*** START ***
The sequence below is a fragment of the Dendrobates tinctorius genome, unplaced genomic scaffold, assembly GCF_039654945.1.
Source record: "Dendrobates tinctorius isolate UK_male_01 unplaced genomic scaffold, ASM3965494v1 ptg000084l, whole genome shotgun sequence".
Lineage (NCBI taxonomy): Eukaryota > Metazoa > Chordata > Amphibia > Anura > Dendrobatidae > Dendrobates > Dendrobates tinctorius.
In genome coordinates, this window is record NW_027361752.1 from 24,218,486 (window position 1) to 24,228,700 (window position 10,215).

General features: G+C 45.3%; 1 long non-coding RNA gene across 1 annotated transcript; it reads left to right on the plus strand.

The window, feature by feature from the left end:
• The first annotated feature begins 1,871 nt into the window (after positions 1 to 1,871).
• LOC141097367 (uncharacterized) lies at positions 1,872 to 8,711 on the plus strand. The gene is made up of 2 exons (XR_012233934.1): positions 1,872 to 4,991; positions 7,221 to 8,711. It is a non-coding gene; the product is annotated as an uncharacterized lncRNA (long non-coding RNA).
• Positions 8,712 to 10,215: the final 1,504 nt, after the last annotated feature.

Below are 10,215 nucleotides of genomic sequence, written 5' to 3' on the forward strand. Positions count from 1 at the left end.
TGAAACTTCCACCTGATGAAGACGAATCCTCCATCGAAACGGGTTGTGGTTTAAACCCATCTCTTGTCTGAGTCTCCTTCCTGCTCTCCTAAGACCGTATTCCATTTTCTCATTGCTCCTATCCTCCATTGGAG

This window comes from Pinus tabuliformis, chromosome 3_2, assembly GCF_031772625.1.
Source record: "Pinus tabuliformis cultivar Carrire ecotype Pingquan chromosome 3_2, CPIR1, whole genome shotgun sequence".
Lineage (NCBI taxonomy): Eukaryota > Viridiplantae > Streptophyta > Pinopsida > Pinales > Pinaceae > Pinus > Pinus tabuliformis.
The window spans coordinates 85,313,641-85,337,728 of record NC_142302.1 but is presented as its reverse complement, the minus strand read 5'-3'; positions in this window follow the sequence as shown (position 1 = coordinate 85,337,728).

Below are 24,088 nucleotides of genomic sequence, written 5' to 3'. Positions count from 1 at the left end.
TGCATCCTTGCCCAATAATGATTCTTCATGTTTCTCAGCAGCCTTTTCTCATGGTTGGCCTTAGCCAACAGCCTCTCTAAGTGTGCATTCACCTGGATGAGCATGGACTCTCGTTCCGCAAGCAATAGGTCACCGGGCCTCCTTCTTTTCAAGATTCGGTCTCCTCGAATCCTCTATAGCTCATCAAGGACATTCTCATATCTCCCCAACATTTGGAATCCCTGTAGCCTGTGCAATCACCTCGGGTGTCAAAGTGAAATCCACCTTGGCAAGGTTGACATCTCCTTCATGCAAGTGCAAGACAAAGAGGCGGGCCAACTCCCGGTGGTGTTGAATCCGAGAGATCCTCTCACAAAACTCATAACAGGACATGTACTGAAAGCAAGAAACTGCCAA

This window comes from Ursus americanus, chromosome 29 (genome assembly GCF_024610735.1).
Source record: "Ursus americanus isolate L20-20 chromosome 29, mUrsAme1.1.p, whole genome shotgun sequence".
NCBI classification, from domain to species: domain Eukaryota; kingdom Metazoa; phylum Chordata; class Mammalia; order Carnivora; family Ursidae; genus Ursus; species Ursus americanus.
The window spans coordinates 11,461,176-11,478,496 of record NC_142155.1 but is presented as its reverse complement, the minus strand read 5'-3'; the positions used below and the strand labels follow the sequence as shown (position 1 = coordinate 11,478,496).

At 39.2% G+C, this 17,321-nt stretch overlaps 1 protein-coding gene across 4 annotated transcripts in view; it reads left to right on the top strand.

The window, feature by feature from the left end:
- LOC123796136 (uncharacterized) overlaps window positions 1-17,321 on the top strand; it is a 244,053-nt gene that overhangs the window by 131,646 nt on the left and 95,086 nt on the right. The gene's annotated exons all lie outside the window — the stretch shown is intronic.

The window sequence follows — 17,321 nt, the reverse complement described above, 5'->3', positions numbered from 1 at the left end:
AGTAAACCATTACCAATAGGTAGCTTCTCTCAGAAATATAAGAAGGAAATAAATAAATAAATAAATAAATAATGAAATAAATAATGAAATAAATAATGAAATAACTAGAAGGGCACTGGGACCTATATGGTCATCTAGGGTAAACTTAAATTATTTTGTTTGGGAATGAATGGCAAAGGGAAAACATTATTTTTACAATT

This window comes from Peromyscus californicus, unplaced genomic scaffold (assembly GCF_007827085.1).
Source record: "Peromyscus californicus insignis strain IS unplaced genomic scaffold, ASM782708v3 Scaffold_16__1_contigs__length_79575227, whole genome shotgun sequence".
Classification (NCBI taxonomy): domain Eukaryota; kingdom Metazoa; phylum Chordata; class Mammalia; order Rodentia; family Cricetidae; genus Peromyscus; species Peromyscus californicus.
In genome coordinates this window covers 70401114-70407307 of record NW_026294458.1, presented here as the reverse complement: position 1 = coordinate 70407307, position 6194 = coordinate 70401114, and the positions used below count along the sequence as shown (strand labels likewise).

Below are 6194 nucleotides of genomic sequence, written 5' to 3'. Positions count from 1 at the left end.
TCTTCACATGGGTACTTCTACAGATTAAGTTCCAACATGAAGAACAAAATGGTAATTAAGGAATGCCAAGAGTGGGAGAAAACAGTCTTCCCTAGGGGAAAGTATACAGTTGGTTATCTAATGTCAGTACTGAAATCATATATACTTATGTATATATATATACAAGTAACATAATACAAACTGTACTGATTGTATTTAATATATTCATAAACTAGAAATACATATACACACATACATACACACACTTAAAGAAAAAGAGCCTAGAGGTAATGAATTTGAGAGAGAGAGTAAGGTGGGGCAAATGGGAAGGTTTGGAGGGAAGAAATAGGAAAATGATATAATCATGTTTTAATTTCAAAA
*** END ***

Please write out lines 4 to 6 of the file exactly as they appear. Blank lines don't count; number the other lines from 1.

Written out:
In genome coordinates, this window is record NW_027361752.1 from 24,218,486 (window position 1) to 24,228,700 (window position 10,215).

General features: G+C 45.3%; 1 long non-coding RNA gene across 1 annotated transcript; it reads left to right on the plus strand.

The window, feature by feature from the left end: